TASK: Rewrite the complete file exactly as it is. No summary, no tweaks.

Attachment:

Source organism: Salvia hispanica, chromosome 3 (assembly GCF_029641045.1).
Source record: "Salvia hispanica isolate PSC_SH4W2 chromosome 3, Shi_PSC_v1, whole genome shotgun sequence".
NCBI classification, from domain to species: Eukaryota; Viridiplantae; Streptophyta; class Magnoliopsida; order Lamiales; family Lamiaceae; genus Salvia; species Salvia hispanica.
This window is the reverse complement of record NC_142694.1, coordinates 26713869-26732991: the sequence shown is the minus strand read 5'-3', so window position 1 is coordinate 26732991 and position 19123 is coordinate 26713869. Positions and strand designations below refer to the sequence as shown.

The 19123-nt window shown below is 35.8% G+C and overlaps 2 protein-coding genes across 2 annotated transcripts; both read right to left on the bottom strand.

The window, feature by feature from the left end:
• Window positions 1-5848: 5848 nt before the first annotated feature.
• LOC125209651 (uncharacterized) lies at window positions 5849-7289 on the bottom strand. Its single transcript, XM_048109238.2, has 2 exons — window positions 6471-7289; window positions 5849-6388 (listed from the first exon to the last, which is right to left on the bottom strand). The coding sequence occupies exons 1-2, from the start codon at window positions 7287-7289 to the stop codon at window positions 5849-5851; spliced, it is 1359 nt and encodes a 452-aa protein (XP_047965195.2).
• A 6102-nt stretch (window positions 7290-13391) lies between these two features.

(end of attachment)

Source organism: Salvia hispanica, chromosome 3 (assembly GCF_029641045.1).
Source record: "Salvia hispanica isolate PSC_SH4W2 chromosome 3, Shi_PSC_v1, whole genome shotgun sequence".
NCBI classification, from domain to species: Eukaryota; Viridiplantae; Streptophyta; class Magnoliopsida; order Lamiales; family Lamiaceae; genus Salvia; species Salvia hispanica.
This window is the reverse complement of record NC_142694.1, coordinates 26713869-26732991: the sequence shown is the minus strand read 5'-3', so window position 1 is coordinate 26732991 and position 19123 is coordinate 26713869. Positions and strand designations below refer to the sequence as shown.

The 19123-nt window shown below is 35.8% G+C and overlaps 2 protein-coding genes across 2 annotated transcripts; both read right to left on the bottom strand.

The window, feature by feature from the left end:
• Window positions 1-5848: 5848 nt before the first annotated feature.
• LOC125209651 (uncharacterized) lies at window positions 5849-7289 on the bottom strand. Its single transcript, XM_048109238.2, has 2 exons — window positions 6471-7289; window positions 5849-6388 (listed from the first exon to the last, which is right to left on the bottom strand). The coding sequence occupies exons 1-2, from the start codon at window positions 7287-7289 to the stop codon at window positions 5849-5851; spliced, it is 1359 nt and encodes a 452-aa protein (XP_047965195.2).
• A 6102-nt stretch (window positions 7290-13391) lies between these two features.